The big, dramatic, “slow build up to rock majesty” Hunter number to close the old “side one” was the mighty nine minutes of “The Journey”. Nobody really does this sort of moving rock ballad better than Ian Hunter. Nobody. It is a monster of a song. Nice one Ian. Just wonderful from beginning to end. Hunter was back now, make no mistake. In places, this was also Mott at their heaviest.
“Side two” started with another great upbeat rocker in the Status Quo meets The Velvet Underground of “Sweet Angeline” (although I prefer the live version on 1974’s live album). Hunter was starting to burn with the fire that would make Mott, briefly, one of the best rock bands around over the next two years. This is one of their best early rockers.
“Second Love” is a piano and organ led mid-pace Hunter rock slow number with another powerful chorus part and some brass used too, unusually. Something of an underrated track. Listening to this album again, it is definitely the best of the first four. Great full, punchy remastered sound on the latest edition too. “The Moon Upstairs” is a bluesy, upbeat heavyish rocker with hints of “Restless Youth” from Ian Hunter’s 1976 “All American Alien Boy” album. A frenetic, loud, thumping “Mad Shadows”-style ending too.
“The Wheel Of The Quivering Meat Conception” continues the fade-out from “The Journey” and is a waste, to be honest. Bizarrely, on this box set, it begins the album.
CD 5 “The Ballads Of Mott The Hoople”
- Like A Rolling Stone
- No Wheels To Ride (First House Take)
- Angel Of Eight Avenue
- The Journey
- Blue Broken Tears
- Black Hills
- Can You Sing The Song That I Sing?
- Until I’m Gone
- The Original Mixed-Up Kid (BBC session)
- Ill Wind Blowing
- I’m A River
- Ride on The Sun (Sea Diver)
CD 6 - “Mott Live”
- Rock And Roll Queen (Live In Croydon)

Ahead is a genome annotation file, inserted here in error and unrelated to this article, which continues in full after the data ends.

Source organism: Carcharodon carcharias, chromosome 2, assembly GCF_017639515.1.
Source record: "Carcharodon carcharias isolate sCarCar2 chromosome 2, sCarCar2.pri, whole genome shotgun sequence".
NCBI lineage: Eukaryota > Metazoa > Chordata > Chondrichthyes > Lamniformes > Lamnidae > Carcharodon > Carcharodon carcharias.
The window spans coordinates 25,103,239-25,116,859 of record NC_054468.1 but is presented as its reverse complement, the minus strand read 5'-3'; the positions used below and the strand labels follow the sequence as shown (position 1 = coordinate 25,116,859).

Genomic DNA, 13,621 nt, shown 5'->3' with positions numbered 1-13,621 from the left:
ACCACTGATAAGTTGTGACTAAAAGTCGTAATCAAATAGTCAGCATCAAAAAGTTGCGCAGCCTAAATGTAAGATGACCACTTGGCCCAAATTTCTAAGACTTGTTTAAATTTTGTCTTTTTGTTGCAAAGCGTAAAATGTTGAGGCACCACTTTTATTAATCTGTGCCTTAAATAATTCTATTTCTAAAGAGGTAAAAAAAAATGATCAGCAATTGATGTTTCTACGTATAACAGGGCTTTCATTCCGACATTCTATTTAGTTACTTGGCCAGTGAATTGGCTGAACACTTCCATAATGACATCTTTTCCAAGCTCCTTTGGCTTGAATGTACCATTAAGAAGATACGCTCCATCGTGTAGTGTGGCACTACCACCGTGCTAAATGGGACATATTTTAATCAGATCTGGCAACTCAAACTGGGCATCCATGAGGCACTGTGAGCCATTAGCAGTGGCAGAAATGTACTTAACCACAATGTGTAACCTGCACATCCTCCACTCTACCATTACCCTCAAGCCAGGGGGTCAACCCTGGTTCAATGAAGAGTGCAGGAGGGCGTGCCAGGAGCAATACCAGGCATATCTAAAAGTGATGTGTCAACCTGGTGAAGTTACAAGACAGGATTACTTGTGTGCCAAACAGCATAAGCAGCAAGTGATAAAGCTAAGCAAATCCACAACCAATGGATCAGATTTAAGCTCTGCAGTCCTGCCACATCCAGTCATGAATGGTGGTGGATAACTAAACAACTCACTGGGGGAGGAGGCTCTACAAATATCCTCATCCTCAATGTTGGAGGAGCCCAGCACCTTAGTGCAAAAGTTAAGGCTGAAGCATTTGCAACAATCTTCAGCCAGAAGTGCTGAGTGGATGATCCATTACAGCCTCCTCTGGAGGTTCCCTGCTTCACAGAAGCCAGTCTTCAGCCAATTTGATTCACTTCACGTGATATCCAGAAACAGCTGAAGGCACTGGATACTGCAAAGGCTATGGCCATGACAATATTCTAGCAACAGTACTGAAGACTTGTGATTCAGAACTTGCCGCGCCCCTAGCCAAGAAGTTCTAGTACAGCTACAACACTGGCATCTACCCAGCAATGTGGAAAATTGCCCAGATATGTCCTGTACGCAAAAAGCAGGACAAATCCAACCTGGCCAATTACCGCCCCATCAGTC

- Ohio (Live In Croydon)
- No Wheels To Ride (Live In Croydon)
- Thunderbuch Ram (Live In Croydon)
- Keep A-Knockin’ (Live In Croydon)
- You Really Got Me (Live In Croydon)
- The Moon Upsairs (BBC Radio 1 In Concert)
- Whiskey Women (BBC Radio 1 In Concert)
- Your Own Backyard (BBC Radio 1 In Concert)
- Darness, Darkness (BBC Radio 1 In Concert)
- The Journey (BBC Radio 1 In Concert)
- Death May Be Your Santa Claus (BBC Radio 1 In Concert)
- December 12, 2018
Tuesday, 11 December 2018
Released September 1978
Although they produced decidedly punky, breakneck singles, The Buzzcocks' albums were quite "post punk" in many ways. Certainly 1978's debut, "Another Music In A Different Kitchen" influenced many an introspective post punker. The Buzzcocks had a joie de vivre amidst their wry, observational three minute anthems though. Their music was both joyous and downcast at the same time.
1. Real World
2. Ever Fallen In Love (With Someone You Shouldn't Have?)
3. Operators Manual
5. Just Lust
6. Sixteen Again
7. Walking Distance
8. Love Is Lies
9. Nothing Left
11. Late For The Train
"Real World" kicks things off with a typical post punk drum beat and edgy guitar riff and some earnest lyrics, while everyone knows "Ever Fallen In Love (With Someone You Shouldn't Have?)" and it was a true punk anthem without the anger. The late Pete Shelley's high-pitched slightly lisping voice was not really picked up on at the time, neither was his bi-sexuality. It was simply considered a great punk record, ideal for fist-pumping and pogoing, which it is. "Operators Manual" is a half punk, half industrial clunker of a track, full of stark riffs and dense, rolling drums, backed by a wailing, toneless vocal. "Nostalgia" is pretty standard punk fare, fast riffs and bleating vocals that sounded angry even if they weren't. Despite the audible energy of the group's material, there was always a gloominess to them. "Just Lust" had a frantic punk beat and now typical Buzzcocks refreshing honest lyrics about youthful sex and the lust of the title. It builds on the tradition created by "Orgasm Addict" in the previous year.
"Sixteen Again" has a Magazine-style riff and more trademark Shelley lyrics, getting nostalgic for just a few years previously. "Walking Distance" is an infectious new wave instrumental, full of excellent guitar, bass and drums. "Love Is Lies" is another cynical Buzzcocks love song. This is what The Buzzcocks were all about - they didn't sing about social issues, corrupt Tory MPs or violence. They sang, on the whole, about love and its attendant problems. Personally, I had other punk groups I preferred more - The Clash, The Jam, The Ramones, Stiff Little Fingers, but I understood where The Buzzcocks were coming from, I think.